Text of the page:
by Melanie Hall
JOURNALISTS are often told how important it is to have a “personal brand” in order to get your name out there. But what happens if your name changes? Does the journalist then have to start from scratch, with their former byline disappearing and taking their “brand” with it?
Essentially that’s the question female journalists have to face if they get married – do they decide to take on their partner’s surname in their professional dealings, and run the risk that people will think they disappeared off the face of the earth, byline-speaking?
It’s for this reason that I imagine a number of female journalists opt to stick with their maiden name when it comes to what goes on the top of their articles. It’s certainly a lot easier, and there’s no messing around with having to explain to contacts or sub-editors that you’re the same person, you haven’t disappeared anywhere or metamorphosed into another creature overnight, you just so happen to have got hitched.
Personally, I reckon sticking with one’s maiden name as a journalist is definitely the way forward – it’s easier, less hassle, and above all, if you’ve managed to build up a name for yourself in a certain field, you won’t lose that named identity you’ve worked so hard to foster.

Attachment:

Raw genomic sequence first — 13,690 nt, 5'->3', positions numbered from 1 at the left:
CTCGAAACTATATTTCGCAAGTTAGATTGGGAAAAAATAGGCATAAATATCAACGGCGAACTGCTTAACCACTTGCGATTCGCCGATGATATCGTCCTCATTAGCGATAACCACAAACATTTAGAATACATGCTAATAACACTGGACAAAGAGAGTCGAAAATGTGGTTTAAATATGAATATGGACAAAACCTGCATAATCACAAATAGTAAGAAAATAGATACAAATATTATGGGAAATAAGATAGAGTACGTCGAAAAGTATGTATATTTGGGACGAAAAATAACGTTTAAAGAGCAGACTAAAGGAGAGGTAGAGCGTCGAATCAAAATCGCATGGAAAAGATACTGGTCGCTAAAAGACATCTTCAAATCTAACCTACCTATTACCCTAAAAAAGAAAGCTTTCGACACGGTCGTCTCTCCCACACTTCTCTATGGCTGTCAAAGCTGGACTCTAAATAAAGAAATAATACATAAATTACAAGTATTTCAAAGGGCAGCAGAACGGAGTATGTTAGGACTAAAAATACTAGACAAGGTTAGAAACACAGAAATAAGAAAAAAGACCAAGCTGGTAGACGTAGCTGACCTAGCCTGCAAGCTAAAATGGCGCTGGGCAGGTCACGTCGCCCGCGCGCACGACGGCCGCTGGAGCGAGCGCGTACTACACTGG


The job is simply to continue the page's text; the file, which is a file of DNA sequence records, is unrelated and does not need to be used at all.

Of course there’s nothing wrong with choosing to take on a partner’s surname in professional dealings – but if you’re going to do an Elizabeth Taylor and make your way through several hubbies, there are going to be some confused sub-editors around.
Then again, getting the right byline isn’t always a prerogative for every sub, unfortunately – I know of one sub-editor who, on having it pointed out to him that he had put the wrong byline on top of a story, replied that it didn’t matter whose name was on the top of a story, adding: “It’s only a design thing anyway”. Tell that to the journalist who’s worked hard on that story, only to have the credit given to someone else.
Anyway, another issue struck me as well – what if two journalists in the same country have exactly the same name? Is it a problem? One answer could be to stick an initial into your name, to differentiate it. Three might be pushing it, though – I’m not sure a name like JRR Tolkien as a byline would look that great.
Either way, it wouldn’t be as unfortunate as being threatened with legal action because of the name your parents gave you at birth – take the case of reporter Bill Wyman, who received a letter from lawyers telling him to “cease and desist” from using his own name. This was because lawyers for a certain Rolling Stones bass player of the same name thought it was “a seriously misleading and arguably intentional, unauthorized exploitation of our client’s name”.
Ironically, the Rolling Stones’ Bill Wyman wasn’t even born with that name – he was born William Perks, and changed his name to Bill Wyman three years after the journalist Wyman was born.
This piece first appeared at melanie-hall.co.uk